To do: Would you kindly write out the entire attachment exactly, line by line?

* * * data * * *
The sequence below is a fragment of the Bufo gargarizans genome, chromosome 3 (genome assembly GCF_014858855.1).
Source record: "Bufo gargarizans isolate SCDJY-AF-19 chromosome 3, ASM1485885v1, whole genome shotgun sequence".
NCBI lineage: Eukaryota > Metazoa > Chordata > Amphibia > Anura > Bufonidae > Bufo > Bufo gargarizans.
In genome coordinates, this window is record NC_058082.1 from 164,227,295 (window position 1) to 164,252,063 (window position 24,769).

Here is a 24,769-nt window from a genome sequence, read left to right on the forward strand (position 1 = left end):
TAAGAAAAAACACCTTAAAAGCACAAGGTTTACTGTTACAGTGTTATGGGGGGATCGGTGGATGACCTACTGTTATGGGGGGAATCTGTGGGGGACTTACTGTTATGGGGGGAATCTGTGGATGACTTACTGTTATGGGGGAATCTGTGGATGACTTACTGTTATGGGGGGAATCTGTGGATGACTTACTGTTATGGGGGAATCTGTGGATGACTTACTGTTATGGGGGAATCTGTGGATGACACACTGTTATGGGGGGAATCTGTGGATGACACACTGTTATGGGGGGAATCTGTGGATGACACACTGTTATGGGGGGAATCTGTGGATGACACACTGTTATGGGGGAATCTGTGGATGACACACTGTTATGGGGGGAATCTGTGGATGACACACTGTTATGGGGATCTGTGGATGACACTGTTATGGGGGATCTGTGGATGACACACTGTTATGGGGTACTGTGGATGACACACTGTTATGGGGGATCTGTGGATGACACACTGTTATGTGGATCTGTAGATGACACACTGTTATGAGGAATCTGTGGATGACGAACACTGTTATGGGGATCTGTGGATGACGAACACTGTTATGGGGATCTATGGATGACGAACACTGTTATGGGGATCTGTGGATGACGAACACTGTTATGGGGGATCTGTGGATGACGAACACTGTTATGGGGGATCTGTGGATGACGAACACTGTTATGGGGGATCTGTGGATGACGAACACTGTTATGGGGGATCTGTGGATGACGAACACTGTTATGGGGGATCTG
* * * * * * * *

The sequence below is a fragment of the Bufo gargarizans genome, chromosome 3 (genome assembly GCF_014858855.1).
Source record: "Bufo gargarizans isolate SCDJY-AF-19 chromosome 3, ASM1485885v1, whole genome shotgun sequence".
NCBI lineage: Eukaryota > Metazoa > Chordata > Amphibia > Anura > Bufonidae > Bufo > Bufo gargarizans.
In genome coordinates, this window is record NC_058082.1 from 164,227,295 (window position 1) to 164,252,063 (window position 24,769).

Here is a 24,769-nt window from a genome sequence, read left to right on the forward strand (position 1 = left end):
TAAGAAAAAACACCTTAAAAGCACAAGGTTTACTGTTACAGTGTTATGGGGGGATCGGTGGATGACCTACTGTTATGGGGGGAATCTGTGGGGGACTTACTGTTATGGGGGGAATCTGTGGATGACTTACTGTTATGGGGGAATCTGTGGATGACTTACTGTTATGGGGGGAATCTGTGGATGACTTACTGTTATGGGGGAATCTGTGGATGACTTACTGTTATGGGGGAATCTGTGGATGACACACTGTTATGGGGGGAATCTGTGGATGACACACTGTTATGGGGGGAATCTGTGGATGACACACTGTTATGGGGGGAATCTGTGGATGACACACTGTTATGGGGGAATCTGTGGATGACACACTGTTATGGGGGGAATCTGTGGATGACACACTGTTATGGGGATCTGTGGATGACACTGTTATGGGGGATCTGTGGATGACACACTGTTATGGGGTACTGTGGATGACACACTGTTATGGGGGATCTGTGGATGACACACTGTTATGTGGATCTGTAGATGACACACTGTTATGAGGAATCTGTGGATGACGAACACTGTTATGGGGATCTGTGGATGACGAACACTGTTATGGGGATCTATGGATGACGAACACTGTTATGGGGATCTGTGGATGACGAACACTGTTATGGGGGATCTGTGGATGACGAACACTGTTATGGGGGATCTGTGGATGACGAACACTGTTATGGGGGATCTGTGGATGACGAACACTGTTATGGGGGATCTGTGGATGACGAACACTGTTATGGGGGATCTG